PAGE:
Q
(Stockton South)
[N]
Close

Named Day

'Named day' questions only occur in the House of Commons. The MP tabling the question specifies the date on which they should receive an answer. MPs may not table more than five named day questions on a single day.

Asked on: 20 June 2019
Department of Health and Social Care
Sexually Transmitted Infections
Commons
To ask the Secretary of State for Health and Social Care, what recent discussions he has had with the Chancellor of the Exchequer on funding for sexual health services in England to tackle the increase in sexually transmitted infections since 2017.
A
Answered by: Seema Kennedy
Answered on: 25 June 2019

Increases in rates of syphilis, gonorrhoea and chlamydia are likely to be due to a number of factors. These include increases in both the number of people attending sexual health services and the number of tests for sexually transmitted infections. Other factors include, better detection of infection and behavioural changes such as an increase in partner numbers and condomless anal intercourse, as well as, for some men who have sex with men, ‘chemsex’ and group sex facilitated by geosocial networking applications.

Local authorities will receive £3.1 billion in 2019/20, ring-fenced exclusively for use on public health, including sexual health. We are investing over £16 billion in local authority public health services over the five years of the 2015 Spending Review until 2020/21. It is for individual local authorities to decide their spending priorities based on an assessment of local need, including the need for sexual health services taking account of their statutory duties.

My Rt. hon. Friend the Secretary of State has had numerous discussions with cabinet ministers to discuss a range of topics in advance of the Spending Review. Public health funding for 2020 onwards, including for sexual health services, will be considered carefully in the next Spending Review, in the light of the available evidence.

Local authorities are required by regulations to provide comprehensive open access sexual health services, including provision for sexually transmitted infection testing and treatment and contraception.

The latest statistics show that more people are now accessing sexual health services. Attendances have increased by 7% between 2017 and 2018 (from 3,337,677 to 3,561,548). This continues the trend of increases in attendances seen over the past five years. To help manage the overall increase in demand, local authorities are increasingly commissioning online services to manage lower risk and asymptomatic patients. These services have the potential to reach groups not currently engaged with clinic services.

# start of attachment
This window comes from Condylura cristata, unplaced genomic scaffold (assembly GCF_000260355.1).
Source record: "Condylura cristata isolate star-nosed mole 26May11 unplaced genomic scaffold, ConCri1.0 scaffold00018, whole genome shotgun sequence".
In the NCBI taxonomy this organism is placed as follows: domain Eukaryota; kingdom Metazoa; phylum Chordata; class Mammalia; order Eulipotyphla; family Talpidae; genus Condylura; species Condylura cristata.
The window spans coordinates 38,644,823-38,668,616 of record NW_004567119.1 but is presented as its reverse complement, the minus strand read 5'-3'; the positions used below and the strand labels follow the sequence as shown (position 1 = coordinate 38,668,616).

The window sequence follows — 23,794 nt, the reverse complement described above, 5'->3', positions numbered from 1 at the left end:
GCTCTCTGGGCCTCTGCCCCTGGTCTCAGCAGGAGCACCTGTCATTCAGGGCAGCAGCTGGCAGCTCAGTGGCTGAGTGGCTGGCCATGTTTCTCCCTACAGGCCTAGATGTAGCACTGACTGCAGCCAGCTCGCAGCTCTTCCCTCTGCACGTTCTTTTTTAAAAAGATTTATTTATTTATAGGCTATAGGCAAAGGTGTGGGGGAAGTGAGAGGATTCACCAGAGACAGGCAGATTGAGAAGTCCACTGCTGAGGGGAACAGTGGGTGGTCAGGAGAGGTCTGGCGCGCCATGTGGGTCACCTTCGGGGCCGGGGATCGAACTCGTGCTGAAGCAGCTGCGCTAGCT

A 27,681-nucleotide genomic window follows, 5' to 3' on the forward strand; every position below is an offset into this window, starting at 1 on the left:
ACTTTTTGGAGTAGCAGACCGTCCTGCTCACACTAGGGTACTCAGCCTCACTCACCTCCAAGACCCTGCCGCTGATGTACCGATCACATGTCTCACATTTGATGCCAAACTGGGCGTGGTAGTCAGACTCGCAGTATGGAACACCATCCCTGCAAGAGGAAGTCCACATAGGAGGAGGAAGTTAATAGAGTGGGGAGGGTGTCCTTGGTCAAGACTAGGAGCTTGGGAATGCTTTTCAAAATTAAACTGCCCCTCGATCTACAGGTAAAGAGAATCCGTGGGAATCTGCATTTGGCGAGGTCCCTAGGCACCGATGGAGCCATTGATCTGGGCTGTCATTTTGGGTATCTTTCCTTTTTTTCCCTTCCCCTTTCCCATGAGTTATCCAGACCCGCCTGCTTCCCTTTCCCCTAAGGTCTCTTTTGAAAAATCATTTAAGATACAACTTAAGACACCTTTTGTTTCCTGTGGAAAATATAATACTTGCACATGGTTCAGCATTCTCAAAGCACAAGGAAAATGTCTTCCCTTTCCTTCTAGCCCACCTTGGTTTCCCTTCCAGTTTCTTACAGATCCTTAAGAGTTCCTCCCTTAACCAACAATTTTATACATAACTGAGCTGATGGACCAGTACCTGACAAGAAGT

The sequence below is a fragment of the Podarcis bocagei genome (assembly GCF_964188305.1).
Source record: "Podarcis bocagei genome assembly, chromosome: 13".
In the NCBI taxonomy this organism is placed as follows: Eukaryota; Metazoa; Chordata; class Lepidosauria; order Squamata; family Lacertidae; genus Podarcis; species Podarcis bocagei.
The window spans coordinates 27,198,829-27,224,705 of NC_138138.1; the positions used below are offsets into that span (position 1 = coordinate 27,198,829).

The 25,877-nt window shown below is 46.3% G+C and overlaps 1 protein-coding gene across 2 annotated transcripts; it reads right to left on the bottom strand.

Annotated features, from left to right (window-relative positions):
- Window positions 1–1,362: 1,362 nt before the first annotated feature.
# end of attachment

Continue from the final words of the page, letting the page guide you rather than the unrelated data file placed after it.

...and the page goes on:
Grouped Questions: 267310 | 267312 | 267313
Q
(Stockton South)
[N]
Close

Named Day

'Named day' questions only occur in the House of Commons. The MP tabling the question specifies the date on which they should receive an answer. MPs may not table more than five named day questions on a single day.

Asked on: 20 June 2019
Department of Health and Social Care
Sexually Transmitted Infections
Commons
To ask the Secretary of State for Health and Social Care, what effect the 25 per cent reduction in sexual health budgets since 2014 has had on the rates of (a) syphilis, (b) gonorrhoea and (c) chlamydia.
A
Answered by: Seema Kennedy
Answered on: 25 June 2019

Increases in rates of syphilis, gonorrhoea and chlamydia are likely to be due to a number of factors. These include increases in both the number of people attending sexual health services and the number of tests for sexually transmitted infections. Other factors include, better detection of infection and behavioural changes such as an increase in partner numbers and condomless anal intercourse, as well as, for some men who have sex with men, ‘chemsex’ and group sex facilitated by geosocial networking applications.

Local authorities will receive £3.1 billion in 2019/20, ring-fenced exclusively for use on public health, including sexual health. We are investing over £16 billion in local authority public health services over the five years of the 2015 Spending Review until 2020/21. It is for individual local authorities to decide their spending priorities based on an assessment of local need, including the need for sexual health services taking account of their statutory duties.